Iowa's Gary Barta says looser NCAA transfer rules could be in place by fall

Mark Emmert
Hawk Central

IOWA CITY, Ia. — The NCAA is poised to make it easier for Division I athletes in good academic standing to transfer without having to sit out of competition for a year, Iowa athletic director Gary Barta said Thursday.

Barta has spent the past year on a committee studying ways to make transfers uniform across all sports while being fair to both the universities and the students.

He said a vote on new rules is planned for June with implementation as early as this fall.

“It gets very contentious. It can become difficult for the student,” Barta said of the current transfer rules, which require athletes in high-profile sports like basketball and football to not compete in their first year at a new school. “And yet the student has to have some level of responsibility. So it’s just trying to find that sweet spot where, if the student takes care of their academic business and wants to transfer, they can transfer” and not lose a season.

Iowa athletic director Gary Barta has been serving on an NCAA committee charged with creating fairer transfer rules. He expects a vote on them in June, with possible implementation this fall. Athletes will no longer need a university's permission to transfer.

Barta said there is wide support in his committee for two changes he expects to take effect by this fall regardless of whether the full rule change is ready — students will no longer need their university’s permission to transfer, and the university cannot block them from getting financial aid at their new school. In the past, a coach could create a list of schools, typically rivals, where an athlete couldn’t transfer and remain on scholarship.

The new rule mandates “an accountability both ways,” Barta said.

Barta said NCAA data show that an athlete who transfers schools has a lower likelihood of graduating. The new rule would address that by ensuring that only students with a certain GPA — probably well above 3.0 — and enough coursework completed to be on track to graduate on time would be allowed to transfer and play immediately. Those details are still being worked out.

Barta said unconditional transfers — a sort of college free agency — were never discussed. It will still be against NCAA rules to recruit athletes at other universities.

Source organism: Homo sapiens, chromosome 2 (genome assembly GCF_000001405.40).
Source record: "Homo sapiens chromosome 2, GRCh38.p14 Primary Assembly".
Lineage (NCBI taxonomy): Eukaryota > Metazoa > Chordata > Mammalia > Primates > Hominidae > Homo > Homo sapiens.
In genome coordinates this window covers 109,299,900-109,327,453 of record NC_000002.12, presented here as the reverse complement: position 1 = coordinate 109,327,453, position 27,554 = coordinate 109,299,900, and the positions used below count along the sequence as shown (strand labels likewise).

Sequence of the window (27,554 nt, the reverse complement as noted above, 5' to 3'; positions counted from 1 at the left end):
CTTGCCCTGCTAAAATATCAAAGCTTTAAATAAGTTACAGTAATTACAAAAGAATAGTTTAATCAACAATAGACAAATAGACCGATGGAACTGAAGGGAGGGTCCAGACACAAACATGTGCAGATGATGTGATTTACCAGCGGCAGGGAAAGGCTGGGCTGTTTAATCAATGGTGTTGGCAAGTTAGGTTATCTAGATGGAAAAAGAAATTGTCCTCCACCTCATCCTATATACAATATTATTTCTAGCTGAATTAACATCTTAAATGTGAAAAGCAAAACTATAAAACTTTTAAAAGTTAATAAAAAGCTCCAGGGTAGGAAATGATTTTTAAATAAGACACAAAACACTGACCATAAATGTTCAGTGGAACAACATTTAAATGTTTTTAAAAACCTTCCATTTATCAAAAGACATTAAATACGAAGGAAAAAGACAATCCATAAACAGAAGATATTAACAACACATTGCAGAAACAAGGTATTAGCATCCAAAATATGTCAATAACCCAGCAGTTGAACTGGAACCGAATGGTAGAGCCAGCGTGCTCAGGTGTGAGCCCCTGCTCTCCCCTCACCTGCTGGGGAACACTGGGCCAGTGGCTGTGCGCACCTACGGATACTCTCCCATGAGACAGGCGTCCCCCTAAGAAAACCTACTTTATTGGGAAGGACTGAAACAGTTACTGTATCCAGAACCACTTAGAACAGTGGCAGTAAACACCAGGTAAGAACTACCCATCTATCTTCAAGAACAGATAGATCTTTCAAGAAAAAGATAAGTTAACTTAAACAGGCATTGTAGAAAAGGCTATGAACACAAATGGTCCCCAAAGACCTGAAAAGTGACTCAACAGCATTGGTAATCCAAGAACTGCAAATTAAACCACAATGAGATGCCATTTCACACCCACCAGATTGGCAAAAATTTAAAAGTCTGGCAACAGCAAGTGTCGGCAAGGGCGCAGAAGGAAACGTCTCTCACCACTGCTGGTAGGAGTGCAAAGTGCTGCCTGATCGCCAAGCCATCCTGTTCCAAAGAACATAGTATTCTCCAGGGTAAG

“The minute a student-athlete informs an institution that they are transferring, their name would go into a database so that other schools could go to that database and legally start recruiting from that period forward,” Barta said.

“We haven’t gotten into, how would we grandfather it in. The goal is to have it set by June, but we haven’t talked about, would that apply to everybody immediately or would it apply starting Aug. 1?”

Barta’s committee meets again in April to further clarify how the rule would work. The full NCAA council would vote in June.

After that?

“It will be interesting to see if any conferences put any more restrictions on it,” Barta said. “I don’t think they will in today’s environment.”

On other topics, Barta said:

  • No Hawkeye men’s basketball players have inquired about leaving the team. Sophomore forward Tyler Cook said after the season concluded last week with a 14-19 record that he was uncertain about his future. “I don’t have word that a single guy is leaving,” Barta said. “As far as I know, (coach) Fran (McCaffery) doesn’t have word of anybody leaving the program.”
  • He has yet to sit down with McCaffery for an end-of-season evaluation. “We’ll continue to let some time pass. It’s not rocket science. The level we played at this year was not acceptable to him or me. What are we going to have to do differently heading into next year? ... I thought the last three games we played were a much better representation of what I thought was going to happen this year, and that gives me great excitement going into next year.”
  • He was happy with the attendance and atmosphere at the Big Ten men’s basketball tournament in New York City. But that doesn’t mean the event will return. “Madison Square Garden is taken up by the Big East Conference this week,” Barta noted. “We won’t try to do it a week earlier again and compress the season. So if that means we can’t go back to Madison Square Garden, we just have to decide. The good news is we have four years set — Chicago, Indy, Chicago, Indy. That’s exciting to me. I like those two cities.”
  • A time has not yet been set for Iowa’s spring football game April 20. But the fact that it’s being played on a Friday evening instead of Saturday afternoon decreases the likelihood it will be televised. Plus, all of the action will have to be played toward the south end zone at Kinnick Stadium since the north is under renovation. Barta said the decision to move the game to Friday, first done last year, was made by coach Kirk Ferentz. “Kirk tried it. He liked it. So he’s going to do it again. It’s no more strategic or thoughtful than that.”